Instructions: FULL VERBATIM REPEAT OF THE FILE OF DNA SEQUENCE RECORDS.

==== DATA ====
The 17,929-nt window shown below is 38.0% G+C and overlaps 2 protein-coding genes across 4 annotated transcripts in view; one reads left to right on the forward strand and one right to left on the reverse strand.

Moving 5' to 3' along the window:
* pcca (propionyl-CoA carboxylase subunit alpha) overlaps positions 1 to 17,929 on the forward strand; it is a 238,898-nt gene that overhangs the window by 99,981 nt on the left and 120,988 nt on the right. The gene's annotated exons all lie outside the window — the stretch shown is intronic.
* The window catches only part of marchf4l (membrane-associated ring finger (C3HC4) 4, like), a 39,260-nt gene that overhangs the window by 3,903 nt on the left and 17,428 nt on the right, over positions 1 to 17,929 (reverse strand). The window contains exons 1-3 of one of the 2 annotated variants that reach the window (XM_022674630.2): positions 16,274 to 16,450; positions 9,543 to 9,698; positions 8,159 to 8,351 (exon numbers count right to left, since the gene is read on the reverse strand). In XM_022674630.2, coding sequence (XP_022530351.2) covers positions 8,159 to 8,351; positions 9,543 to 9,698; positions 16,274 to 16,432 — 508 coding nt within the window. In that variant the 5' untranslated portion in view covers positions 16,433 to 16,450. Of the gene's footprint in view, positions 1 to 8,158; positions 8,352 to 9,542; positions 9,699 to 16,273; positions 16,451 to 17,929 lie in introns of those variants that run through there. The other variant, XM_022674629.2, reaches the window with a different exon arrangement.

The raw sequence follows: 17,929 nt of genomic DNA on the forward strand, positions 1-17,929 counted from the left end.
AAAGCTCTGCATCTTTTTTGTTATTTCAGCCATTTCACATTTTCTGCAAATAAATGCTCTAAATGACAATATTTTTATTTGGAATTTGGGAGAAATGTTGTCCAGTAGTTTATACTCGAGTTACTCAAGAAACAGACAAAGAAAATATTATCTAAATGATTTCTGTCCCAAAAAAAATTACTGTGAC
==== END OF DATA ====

The 17,929-nt window shown below is 38.0% G+C and overlaps 2 protein-coding genes across 4 annotated transcripts in view; one reads left to right on the forward strand and one right to left on the reverse strand.

Moving 5' to 3' along the window:
* pcca (propionyl-CoA carboxylase subunit alpha) overlaps positions 1 to 17,929 on the forward strand; it is a 238,898-nt gene that overhangs the window by 99,981 nt on the left and 120,988 nt on the right. The gene's annotated exons all lie outside the window — the stretch shown is intronic.
* The window catches only part of marchf4l (membrane-associated ring finger (C3HC4) 4, like), a 39,260-nt gene that overhangs the window by 3,903 nt on the left and 17,428 nt on the right, over positions 1 to 17,929 (reverse strand). The window contains exons 1-3 of one of the 2 annotated variants that reach the window (XM_022674630.2): positions 16,274 to 16,450; positions 9,543 to 9,698; positions 8,159 to 8,351 (exon numbers count right to left, since the gene is read on the reverse strand). In XM_022674630.2, coding sequence (XP_022530351.2) covers positions 8,159 to 8,351; positions 9,543 to 9,698; positions 16,274 to 16,432 — 508 coding nt within the window. In that variant the 5' untranslated portion in view covers positions 16,433 to 16,450. Of the gene's footprint in view, positions 1 to 8,158; positions 8,352 to 9,542; positions 9,699 to 16,273; positions 16,451 to 17,929 lie in introns of those variants that run through there. The other variant, XM_022674629.2, reaches the window with a different exon arrangement.

The raw sequence follows: 17,929 nt of genomic DNA on the forward strand, positions 1-17,929 counted from the left end.
AAAGCTCTGCATCTTTTTTGTTATTTCAGCCATTTCACATTTTCTGCAAATAAATGCTCTAAATGACAATATTTTTATTTGGAATTTGGGAGAAATGTTGTCCAGTAGTTTATACTCGAGTTACTCAAGAAACAGACAAAGAAAATATTATCTAAATGATTTCTGTCCCAAAAAAAATTACTGTGAC